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A Billionaire’s Generous Offer Put Into Perspective

May 20, 2019

Today’s NYTimes and virtually every major news outlet in America featured an article describing billionaire Robert F. Smith’s decision to pay off the debts of every single graduate of Morehouse College, the historically black institution that invited him to speak at their commencement. Described as ” the richest black man in America”, Mr. Black made his fortune in investments and he characterized this generous donation as an investment in the future of the graduating class at this college, a donation he hoped the graduates would replicate in the future.

Mr. Smith’s donation of roughly $11,000,000 is heartwarming and exemplary, but it is a relatively inconsequential donation to a billionaire. According to a related NYTimes article, Mr. Smith “…has amassed a fortune that Forbes estimates to be worth $5 billion”, which means that his $11,000,000 donation is analogous to a $220 gift by an individual who has “amassed a fortune” worth $100,000.

As readers of this blog realize, I read and was blown away by Anand Giridharadas’ book “Winners Take All” which described how billionaires are slowly but surely taking control of our country and how many billionaires use their largesse to mask the fact that their business practices are the underlying cause of the problems they are “solving”. Here was his take on Mr. Smith’s donation:

“This is generous, no doubt,” said Anand Giridharadas, author of “Winners Take All” and a frequent critic of large-scale philanthropy. “But a gift like this can make people believe that billionaires are taking care of our problems, and distract us from the ways in which others in finance are working to cause problems like student debt, or the subprime crisis, on an epically greater scale than this gift.”

Mr. Smith’s donation also illustrates the flaw in allowing a small number of individuals to amass huge sums of money and allowing them to spend it in a way they see fit. Based on what the NYTimes reported Mr. Smith’s donations are all worthy but they are somewhat idiosyncratic. For example he’s made large donations to relatively conventional causes: colleges and universities; museums; the arts; and, as was the case at Morehouse, scholarships. But he also made donations to organizations that mirror his personal interests in music:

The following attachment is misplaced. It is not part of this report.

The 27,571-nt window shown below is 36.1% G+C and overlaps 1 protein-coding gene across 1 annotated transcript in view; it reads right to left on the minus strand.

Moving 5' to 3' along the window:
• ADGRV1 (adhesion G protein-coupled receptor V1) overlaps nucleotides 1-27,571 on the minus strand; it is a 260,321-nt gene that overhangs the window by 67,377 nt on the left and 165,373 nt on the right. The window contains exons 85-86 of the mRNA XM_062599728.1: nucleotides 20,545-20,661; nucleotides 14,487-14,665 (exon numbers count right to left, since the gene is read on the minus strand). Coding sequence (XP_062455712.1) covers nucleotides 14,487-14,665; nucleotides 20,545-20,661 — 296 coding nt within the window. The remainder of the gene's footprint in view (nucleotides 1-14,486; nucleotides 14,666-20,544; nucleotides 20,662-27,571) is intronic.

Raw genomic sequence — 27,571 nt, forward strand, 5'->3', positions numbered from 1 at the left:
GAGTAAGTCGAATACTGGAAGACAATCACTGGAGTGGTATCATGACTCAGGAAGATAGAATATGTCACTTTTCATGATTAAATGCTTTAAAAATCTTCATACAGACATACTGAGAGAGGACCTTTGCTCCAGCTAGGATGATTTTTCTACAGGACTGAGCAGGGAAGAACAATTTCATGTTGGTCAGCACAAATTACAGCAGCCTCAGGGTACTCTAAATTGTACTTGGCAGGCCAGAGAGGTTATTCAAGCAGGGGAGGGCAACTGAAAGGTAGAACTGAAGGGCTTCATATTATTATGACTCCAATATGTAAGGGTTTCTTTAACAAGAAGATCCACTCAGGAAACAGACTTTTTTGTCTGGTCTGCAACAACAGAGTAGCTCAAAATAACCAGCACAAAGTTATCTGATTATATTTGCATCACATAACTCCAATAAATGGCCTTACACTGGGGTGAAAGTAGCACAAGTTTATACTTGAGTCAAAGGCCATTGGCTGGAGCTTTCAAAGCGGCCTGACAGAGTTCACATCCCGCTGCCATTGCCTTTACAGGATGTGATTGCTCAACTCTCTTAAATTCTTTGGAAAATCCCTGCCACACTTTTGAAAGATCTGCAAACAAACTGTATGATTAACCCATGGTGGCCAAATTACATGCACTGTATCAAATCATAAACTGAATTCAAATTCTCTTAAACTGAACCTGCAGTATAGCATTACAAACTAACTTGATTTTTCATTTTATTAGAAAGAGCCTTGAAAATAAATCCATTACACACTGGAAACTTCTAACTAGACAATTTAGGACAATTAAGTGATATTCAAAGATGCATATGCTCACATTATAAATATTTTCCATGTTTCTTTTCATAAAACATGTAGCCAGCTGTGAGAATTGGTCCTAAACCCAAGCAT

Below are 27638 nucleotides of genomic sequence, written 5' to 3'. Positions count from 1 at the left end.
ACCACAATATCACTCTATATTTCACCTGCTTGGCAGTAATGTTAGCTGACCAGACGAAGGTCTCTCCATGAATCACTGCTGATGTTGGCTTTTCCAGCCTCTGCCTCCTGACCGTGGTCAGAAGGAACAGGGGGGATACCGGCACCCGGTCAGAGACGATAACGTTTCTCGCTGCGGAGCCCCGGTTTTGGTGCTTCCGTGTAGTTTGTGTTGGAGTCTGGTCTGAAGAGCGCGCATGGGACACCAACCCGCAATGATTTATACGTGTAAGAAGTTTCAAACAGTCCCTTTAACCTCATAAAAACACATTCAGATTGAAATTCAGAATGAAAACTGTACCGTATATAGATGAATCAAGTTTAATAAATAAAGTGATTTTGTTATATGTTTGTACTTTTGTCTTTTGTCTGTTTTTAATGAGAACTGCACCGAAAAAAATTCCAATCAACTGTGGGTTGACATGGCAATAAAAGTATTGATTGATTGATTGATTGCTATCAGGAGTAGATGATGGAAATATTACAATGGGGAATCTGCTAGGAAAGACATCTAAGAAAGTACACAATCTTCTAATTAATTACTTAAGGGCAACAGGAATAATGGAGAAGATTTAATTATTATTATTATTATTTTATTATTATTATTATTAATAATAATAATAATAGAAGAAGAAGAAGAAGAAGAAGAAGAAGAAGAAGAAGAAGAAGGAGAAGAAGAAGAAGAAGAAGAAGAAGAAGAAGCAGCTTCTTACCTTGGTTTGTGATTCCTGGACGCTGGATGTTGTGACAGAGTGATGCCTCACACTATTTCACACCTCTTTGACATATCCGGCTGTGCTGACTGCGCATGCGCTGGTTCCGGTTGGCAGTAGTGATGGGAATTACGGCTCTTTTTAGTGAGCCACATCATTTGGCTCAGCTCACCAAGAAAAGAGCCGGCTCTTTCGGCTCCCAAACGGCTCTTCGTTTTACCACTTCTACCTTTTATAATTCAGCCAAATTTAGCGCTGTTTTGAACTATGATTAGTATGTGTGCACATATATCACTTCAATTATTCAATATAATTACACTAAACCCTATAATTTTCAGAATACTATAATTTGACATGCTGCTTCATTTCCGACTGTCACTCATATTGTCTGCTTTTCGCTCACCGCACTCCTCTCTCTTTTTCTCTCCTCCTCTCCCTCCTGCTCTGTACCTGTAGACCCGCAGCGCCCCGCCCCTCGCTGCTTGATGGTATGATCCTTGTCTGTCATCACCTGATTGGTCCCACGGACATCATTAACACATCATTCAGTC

He bought and restored a storied resort, Lincoln Hills, outside Denver, where black jazz musicians like Duke Ellington once played. And he has founded programs to support music education and minority entrepreneurship in Austin, Tex., where he lives, and Chicago, where Vista has an office.

Mr. Smith’s story is especially compelling because he accrued his wealth on his own, moving from a comfortably middle class background in Denver to that of an individual who could invite John Legend, Seal, and a youth orchestra to perform at his wedding on the Amalfi Coast.

But many billionaires spend their money in ways that are counterproductive to the well-being of our country. The Koch brothers, for example, spend millions to elect anti-environmental and pro-fossil fuel politicians at all levels of government. The also spend millions to create think tanks that issue reports that reflect their libertarian views and join forces with other like-minded billionaires to acquire media outlets to champion the findings of those reports. The messages about “government being the problem”, “welfare queens”, “Willie Horton”; “failing public schools”, and “taxes that are too high” are all the legacy of well heeled donors who are interested in maintaining a status quo that provides them with economic and political leverage…. a status quo that is debilitating to democracy.



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